This year, after spending most of my summer and fall in New York, in November, I found myself short of maintaining my (lowest tier) Delta status. While the Silver Medallion level is only good for getting upgraded to First Class on lesser traveled routes, getting to board Sky Priority or Zone 1 is essential for… Continue reading Turkey Trot
Updating my blog has fallen to the wayside but I just began a travel writing class for beginners taught by a friend. Below is my first assignment, which was to describe our hometown in 500 words. Describing New York, or any other city for that matter, in that length is impossible so I focused on one hour of a day in one area.
While many things in New York have changed, the area around the Port Authority Bus Terminal has clung to Manhattan’s last vestiges of grime. The Port Authority is a point of entry for the surrounding states, bridging the Times Square and Hell’s Kitchen areas and serving hundreds of thousands each day. Despite this heavy traffic, little has been invested in the facility for decades and plans to renovate the facility have been stymied by blame shifting between New York’s highly dysfunctional state and local government agencies. The infrastructure’s deterioration is laid bare under harsh lighting and stands at a stark contrast to the adjoining flashy 24-hour neon circus of Times Square, a hell of a different kind for city dwellers.
Like many New Yorkers, I venture out of my neighborhood for groceries and Hell’s Kitchen’s meat and fish markets are a gold mine for my gainfully underemployed budget. As I arrive at the Port Authority stop, I step onto the hot, unventilated train platform, the odors of garbage and bodily fluids wafting over me. I walk towards the 40th street and 8th avenue exit while reminded that I’m not in the more sterile, neatly manicured version of Midtown Manhattan where I live only a mile east.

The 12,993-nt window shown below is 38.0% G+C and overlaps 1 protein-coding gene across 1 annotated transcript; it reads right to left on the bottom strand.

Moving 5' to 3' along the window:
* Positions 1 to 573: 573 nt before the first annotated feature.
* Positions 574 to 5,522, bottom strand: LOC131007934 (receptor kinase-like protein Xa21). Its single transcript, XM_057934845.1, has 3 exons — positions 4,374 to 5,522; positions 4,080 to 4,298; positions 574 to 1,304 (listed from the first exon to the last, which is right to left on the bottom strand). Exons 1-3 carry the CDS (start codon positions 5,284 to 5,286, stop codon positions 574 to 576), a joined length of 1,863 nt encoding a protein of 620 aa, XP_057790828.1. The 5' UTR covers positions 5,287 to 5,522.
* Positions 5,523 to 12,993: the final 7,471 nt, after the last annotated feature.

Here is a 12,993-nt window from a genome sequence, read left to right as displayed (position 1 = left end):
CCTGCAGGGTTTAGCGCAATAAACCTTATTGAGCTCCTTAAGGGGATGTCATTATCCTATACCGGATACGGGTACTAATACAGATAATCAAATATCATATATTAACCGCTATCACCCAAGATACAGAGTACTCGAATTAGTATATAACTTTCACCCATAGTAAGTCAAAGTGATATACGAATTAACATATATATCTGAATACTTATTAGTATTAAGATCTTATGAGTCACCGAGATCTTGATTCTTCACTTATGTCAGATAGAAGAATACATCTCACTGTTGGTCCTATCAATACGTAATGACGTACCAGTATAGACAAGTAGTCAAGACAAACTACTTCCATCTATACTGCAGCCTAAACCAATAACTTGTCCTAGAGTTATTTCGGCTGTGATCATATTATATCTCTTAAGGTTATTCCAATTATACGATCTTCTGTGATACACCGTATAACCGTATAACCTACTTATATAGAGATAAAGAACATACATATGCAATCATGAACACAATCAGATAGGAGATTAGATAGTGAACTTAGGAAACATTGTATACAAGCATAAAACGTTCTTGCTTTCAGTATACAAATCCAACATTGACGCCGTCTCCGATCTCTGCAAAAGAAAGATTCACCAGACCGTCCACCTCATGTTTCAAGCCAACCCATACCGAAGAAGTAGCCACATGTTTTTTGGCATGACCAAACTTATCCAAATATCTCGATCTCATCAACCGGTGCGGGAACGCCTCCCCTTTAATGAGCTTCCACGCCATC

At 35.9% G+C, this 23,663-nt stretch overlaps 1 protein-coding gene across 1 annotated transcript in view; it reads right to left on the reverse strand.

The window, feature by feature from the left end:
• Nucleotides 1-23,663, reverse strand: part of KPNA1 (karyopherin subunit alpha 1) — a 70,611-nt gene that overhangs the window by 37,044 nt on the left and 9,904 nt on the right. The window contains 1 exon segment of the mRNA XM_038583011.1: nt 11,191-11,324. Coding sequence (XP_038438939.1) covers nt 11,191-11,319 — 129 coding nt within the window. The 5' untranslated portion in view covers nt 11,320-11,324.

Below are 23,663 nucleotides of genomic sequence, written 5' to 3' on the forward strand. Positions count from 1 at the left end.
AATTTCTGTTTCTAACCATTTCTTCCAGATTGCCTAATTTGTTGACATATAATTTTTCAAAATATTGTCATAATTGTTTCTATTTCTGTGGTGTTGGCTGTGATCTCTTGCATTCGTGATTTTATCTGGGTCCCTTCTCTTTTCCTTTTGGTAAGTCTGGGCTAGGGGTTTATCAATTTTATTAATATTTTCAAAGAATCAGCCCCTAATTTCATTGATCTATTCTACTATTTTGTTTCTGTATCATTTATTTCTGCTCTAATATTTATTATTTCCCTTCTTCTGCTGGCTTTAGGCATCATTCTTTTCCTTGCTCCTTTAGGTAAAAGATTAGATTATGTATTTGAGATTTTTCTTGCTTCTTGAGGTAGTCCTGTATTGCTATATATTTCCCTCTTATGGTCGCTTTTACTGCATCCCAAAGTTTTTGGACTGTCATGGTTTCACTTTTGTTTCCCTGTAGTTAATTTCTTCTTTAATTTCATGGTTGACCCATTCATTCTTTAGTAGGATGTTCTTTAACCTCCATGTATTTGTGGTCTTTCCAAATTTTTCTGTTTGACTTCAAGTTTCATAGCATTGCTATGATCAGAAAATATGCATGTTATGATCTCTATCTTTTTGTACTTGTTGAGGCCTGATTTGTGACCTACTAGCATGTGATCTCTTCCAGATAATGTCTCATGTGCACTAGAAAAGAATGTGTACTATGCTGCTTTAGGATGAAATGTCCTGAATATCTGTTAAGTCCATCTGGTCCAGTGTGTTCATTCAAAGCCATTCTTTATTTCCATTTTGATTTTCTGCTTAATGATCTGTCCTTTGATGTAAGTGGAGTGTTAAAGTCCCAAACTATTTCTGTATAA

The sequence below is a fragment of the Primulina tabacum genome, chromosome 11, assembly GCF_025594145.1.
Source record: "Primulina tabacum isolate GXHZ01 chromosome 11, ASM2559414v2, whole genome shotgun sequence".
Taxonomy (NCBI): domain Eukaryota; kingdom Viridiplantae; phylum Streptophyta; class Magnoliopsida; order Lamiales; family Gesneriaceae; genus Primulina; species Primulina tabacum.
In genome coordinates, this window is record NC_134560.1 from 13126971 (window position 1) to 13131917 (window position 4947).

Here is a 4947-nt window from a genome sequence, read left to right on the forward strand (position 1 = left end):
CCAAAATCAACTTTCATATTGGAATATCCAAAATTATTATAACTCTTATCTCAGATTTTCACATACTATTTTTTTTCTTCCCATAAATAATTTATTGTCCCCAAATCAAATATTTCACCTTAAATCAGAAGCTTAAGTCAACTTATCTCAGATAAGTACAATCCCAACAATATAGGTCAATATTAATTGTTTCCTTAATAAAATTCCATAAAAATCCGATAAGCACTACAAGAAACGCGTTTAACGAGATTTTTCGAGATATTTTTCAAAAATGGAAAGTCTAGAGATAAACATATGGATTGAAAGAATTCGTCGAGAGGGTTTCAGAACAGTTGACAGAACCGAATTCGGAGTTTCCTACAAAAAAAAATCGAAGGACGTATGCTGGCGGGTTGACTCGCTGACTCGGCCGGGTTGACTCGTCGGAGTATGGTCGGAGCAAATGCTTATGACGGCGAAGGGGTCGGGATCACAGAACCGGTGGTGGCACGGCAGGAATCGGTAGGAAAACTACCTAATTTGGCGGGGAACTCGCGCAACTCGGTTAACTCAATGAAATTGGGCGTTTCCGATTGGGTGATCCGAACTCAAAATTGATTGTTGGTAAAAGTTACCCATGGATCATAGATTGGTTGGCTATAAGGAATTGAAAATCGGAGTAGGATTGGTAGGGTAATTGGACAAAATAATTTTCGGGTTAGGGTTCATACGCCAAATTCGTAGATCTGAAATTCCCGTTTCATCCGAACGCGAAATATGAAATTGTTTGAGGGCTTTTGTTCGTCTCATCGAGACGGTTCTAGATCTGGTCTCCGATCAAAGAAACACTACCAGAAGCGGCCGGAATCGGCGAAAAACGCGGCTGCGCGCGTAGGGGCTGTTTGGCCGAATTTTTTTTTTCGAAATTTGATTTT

Exiting the station requires passing an adult video shop one level above the subway station and one level below the sidewalk. The shop is papered over with ads to hide what lies within, a holdover requirement from the Mayor Giuliani era. I wonder what people who arrive in New York for the first time think of this as the place of business to greet them. I pass languid homeless men cradled by concrete and humidity and, then, tourists with behemoth suitcases in tow. What are closets like where people can bring back suitcases like that?
On the corner is one of New York’s many 99-cent pizza shops, packed with standing tourists and natives alike. Often open until the early morning hours, these shops peddle the cheapest though not worst version of what a New York pizza can be and eke out a profit through sheer volume of slices sold. Over the last decade, these shops have sprung up all over the city, capitalizing on New York’s combination of high living costs and the desire of New Yorkers to eat (as well as do everything else) quickly. Somewhere I imagine an Italian nonna shivering at the thought of pre-grated cheese and canned sauce over once frozen dough.
I quickly spend $60 on meat, seafood and a variety of accoutrements and feel happy about my finds. After shopping, I return to the subway station and pass the adult video shop once again. In front of the shop, a homeless man tells me that “I must be keeping cool in that dress. A dress like that has to be cool.” I don’t tell him that I feel hot. I shrug, nod, and keep walking. New Yorkers are always in a rush.